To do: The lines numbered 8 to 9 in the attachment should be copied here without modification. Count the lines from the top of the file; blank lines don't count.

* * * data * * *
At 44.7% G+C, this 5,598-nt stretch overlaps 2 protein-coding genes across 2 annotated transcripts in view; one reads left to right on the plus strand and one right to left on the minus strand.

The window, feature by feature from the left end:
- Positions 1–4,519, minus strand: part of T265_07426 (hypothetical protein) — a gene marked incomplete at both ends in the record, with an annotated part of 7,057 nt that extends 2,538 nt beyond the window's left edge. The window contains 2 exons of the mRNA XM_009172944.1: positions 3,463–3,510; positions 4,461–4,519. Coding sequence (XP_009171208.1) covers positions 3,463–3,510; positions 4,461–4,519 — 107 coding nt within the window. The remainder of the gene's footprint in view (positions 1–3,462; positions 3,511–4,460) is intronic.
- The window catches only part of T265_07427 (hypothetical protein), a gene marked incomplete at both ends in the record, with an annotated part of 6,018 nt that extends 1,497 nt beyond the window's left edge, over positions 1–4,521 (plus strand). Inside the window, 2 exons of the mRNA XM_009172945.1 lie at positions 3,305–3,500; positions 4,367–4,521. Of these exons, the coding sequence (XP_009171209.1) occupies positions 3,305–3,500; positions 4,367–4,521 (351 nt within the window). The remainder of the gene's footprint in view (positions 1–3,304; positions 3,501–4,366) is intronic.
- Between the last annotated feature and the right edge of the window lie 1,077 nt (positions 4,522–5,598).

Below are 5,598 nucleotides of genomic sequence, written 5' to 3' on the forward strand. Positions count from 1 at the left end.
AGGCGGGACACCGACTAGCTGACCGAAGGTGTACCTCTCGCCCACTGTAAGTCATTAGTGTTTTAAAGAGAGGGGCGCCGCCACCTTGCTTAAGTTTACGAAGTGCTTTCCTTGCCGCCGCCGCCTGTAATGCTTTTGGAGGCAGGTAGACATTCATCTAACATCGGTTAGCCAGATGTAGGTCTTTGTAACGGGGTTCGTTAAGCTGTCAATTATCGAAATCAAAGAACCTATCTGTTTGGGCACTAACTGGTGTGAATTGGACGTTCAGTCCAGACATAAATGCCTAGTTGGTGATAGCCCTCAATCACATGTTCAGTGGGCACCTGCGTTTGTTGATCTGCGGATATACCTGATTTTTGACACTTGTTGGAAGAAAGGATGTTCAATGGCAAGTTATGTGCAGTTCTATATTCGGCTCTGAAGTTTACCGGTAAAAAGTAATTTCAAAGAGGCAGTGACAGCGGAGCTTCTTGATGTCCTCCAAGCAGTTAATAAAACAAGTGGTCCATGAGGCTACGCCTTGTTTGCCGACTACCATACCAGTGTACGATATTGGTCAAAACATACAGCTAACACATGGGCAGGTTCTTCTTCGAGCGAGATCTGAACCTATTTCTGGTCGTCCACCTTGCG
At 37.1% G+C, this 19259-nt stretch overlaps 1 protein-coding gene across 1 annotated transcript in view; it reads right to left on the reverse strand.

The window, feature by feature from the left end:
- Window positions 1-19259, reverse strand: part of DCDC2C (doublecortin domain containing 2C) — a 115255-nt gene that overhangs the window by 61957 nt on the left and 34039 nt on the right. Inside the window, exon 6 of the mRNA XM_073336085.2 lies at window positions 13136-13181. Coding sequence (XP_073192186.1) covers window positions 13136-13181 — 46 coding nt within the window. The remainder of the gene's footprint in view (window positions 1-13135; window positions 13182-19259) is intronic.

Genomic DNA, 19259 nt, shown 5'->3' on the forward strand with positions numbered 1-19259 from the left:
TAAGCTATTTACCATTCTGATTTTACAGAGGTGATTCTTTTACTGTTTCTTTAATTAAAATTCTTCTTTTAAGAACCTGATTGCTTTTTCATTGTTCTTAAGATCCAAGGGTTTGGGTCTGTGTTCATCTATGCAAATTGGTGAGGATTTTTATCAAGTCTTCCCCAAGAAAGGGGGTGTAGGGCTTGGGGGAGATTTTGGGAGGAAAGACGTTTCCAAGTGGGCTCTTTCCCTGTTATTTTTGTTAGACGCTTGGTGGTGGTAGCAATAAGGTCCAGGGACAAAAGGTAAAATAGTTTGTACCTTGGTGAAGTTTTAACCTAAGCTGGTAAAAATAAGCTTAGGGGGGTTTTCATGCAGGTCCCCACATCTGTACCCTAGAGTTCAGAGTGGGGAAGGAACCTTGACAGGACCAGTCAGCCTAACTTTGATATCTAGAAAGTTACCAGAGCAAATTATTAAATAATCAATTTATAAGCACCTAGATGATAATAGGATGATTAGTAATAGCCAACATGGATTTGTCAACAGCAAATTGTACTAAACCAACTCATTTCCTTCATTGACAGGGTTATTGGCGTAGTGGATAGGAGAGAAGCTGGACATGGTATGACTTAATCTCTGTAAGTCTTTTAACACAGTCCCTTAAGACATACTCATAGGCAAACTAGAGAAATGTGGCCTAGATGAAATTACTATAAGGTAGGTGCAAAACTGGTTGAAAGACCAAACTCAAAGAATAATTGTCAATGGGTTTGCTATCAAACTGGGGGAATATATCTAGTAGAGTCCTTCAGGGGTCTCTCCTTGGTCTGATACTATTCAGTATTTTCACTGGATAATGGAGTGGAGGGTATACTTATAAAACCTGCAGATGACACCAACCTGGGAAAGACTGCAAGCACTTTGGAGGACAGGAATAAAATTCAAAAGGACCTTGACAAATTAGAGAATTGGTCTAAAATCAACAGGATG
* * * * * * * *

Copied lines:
At 37.1% G+C, this 19259-nt stretch overlaps 1 protein-coding gene across 1 annotated transcript in view; it reads right to left on the reverse strand.

The window, feature by feature from the left end: